New government anti-piracy campaign finally takes the post-Cluetrain carrot
Communicating the message that films are generally very expensive to make, and that widespread piracy will directly affect the number and quality of films produced and released, should have been a straight forward pitch. However after years of, literally, demonising piracy as the sponsor of terrorism and child pornography (good round up of videos at the Guardian, my fave is at bottom of this page) a credibility gap has been created, leading otherwise intelligent and responsible people to argue that that the studios deserve piracy in response to the mountain of crap they've produced over the year - how many hours of lives can we not get back having forked out for a ticket to watch a lousy film that was marketed to be something far better?
This comes regardless of the inconvenient truth that big studio features tend to do well regardless of how much they are downloaded (The Dark Knight topped both the legitimate and illegitimate charts last year), but small indpendent films are the ones most likely to be hurt as they are hard enough to get hold of to begin with, and there is a higher consumer risk associated with them given their lack of known actors. For many people, given the choice between paying £10 or more to see a foreign arthouse film with no recongisable talent, or downloading a 'try-before-you-buy' version, piracy wins out on convenience and risk. And for a film on this scale, without the cushion of a large cinema release for marketing or income, every less DVD bought makes an impact.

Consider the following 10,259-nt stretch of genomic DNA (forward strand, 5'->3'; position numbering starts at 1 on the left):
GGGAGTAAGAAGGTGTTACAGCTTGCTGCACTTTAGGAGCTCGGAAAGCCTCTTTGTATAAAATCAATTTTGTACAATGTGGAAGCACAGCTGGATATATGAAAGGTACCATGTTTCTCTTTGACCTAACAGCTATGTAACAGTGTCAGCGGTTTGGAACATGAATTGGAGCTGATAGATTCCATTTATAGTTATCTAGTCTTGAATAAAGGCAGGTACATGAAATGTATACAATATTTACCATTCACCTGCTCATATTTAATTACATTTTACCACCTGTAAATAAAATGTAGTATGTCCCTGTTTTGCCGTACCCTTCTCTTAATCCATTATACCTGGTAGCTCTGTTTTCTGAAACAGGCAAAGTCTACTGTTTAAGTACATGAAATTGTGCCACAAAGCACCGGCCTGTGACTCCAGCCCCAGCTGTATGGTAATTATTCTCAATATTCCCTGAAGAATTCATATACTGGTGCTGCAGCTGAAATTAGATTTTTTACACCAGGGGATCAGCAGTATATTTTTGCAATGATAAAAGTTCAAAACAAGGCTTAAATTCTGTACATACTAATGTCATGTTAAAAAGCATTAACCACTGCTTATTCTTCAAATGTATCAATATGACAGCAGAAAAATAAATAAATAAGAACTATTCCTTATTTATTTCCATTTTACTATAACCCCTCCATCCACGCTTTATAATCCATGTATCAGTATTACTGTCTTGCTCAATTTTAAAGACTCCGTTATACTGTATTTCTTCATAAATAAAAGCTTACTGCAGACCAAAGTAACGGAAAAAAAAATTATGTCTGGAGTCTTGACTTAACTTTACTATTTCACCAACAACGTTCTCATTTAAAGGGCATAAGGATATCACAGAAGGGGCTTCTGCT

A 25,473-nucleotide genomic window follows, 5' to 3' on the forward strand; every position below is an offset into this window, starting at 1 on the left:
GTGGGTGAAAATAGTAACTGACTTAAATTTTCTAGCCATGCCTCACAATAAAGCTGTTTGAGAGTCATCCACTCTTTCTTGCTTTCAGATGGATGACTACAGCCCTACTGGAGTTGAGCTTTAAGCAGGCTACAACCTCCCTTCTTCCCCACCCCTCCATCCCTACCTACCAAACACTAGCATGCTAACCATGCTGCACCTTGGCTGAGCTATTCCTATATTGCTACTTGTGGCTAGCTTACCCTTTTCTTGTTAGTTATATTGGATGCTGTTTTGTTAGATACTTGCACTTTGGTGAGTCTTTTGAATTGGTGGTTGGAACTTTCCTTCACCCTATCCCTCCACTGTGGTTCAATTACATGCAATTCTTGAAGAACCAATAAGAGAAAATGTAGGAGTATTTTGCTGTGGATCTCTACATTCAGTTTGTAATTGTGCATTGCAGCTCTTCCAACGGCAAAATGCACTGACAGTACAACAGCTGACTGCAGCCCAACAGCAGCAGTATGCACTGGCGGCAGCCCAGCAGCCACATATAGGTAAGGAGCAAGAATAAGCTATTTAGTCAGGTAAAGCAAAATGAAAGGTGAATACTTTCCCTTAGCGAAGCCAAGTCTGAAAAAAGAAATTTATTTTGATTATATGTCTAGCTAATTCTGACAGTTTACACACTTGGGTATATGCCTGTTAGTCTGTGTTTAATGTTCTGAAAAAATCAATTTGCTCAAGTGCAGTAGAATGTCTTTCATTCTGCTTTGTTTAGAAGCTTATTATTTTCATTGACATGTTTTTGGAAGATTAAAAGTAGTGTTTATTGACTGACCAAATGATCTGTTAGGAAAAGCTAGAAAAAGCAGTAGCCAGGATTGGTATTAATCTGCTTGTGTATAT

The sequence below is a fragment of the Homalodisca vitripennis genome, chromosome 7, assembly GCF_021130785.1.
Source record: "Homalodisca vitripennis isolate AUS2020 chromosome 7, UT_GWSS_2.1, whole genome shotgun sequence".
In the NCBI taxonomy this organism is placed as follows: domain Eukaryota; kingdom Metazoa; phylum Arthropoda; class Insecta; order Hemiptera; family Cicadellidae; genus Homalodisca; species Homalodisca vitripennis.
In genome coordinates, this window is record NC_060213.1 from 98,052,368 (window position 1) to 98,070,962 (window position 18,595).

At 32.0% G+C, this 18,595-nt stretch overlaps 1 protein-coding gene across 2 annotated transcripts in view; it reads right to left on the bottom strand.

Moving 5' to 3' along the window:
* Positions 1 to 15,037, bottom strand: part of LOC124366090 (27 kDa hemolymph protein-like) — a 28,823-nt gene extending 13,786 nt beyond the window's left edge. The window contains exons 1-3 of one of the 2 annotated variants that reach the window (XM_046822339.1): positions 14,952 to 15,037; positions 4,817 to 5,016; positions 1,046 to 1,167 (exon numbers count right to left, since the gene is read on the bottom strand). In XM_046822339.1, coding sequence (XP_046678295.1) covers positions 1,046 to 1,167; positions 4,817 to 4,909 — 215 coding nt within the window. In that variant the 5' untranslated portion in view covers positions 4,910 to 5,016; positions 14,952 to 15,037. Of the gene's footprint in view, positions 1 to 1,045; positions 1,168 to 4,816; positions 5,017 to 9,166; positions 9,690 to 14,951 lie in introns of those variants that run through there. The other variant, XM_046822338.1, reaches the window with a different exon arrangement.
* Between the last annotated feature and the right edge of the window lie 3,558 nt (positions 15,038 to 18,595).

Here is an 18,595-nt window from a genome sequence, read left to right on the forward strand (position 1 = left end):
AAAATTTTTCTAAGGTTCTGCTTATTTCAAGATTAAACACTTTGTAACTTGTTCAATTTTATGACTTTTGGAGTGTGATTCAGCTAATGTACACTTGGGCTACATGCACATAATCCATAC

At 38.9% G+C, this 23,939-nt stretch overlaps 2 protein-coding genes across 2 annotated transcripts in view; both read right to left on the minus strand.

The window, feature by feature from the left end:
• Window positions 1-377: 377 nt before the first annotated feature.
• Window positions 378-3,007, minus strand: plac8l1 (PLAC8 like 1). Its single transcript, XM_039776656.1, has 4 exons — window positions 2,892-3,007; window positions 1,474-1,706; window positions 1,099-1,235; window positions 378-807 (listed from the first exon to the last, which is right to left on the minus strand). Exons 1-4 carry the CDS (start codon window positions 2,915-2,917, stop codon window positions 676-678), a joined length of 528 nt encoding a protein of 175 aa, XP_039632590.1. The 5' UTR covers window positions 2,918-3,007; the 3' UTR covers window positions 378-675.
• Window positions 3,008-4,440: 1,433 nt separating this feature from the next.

The UK government's latest campaign, You Make the Movies, following the light hearted peer-pressure angle of 'knock off Nigel' in the last few years, thanks viewers for providing the money that lets great films be made. I could wax full of praise and relief for this new approach, but the main point, as should be the aim of any such marketing message, is it alienates no-one. If you've bought cinema tickets or DVDs recently, you can feel valued by the film industry. If you haven't, then like a child's quest for paternal approval you may subconsciously seek to earn that approval at some future point when you can join the big happy family of fans and filmmakers all cheering each other on. It's a post-Cluetrain approach, and I'll be very suprised if it doesn't work. My only gripe would be that it could focus more on the films that Britain makes (rather than Jaws and Lord of the Rings), to really hammer the point home about supporting our local industry. Perhaps there could be a follow up campaign where British indie filmmakers also voice and upload their thanks for buying their films - people like Chris Jones, Jan Dunn, Charlie Belville, Ben Hopkins and the thousands of others like us, to give the message that your local filmmaker is a bit like your hard-up local pub landlord, and doesn't live in a mansion in LA.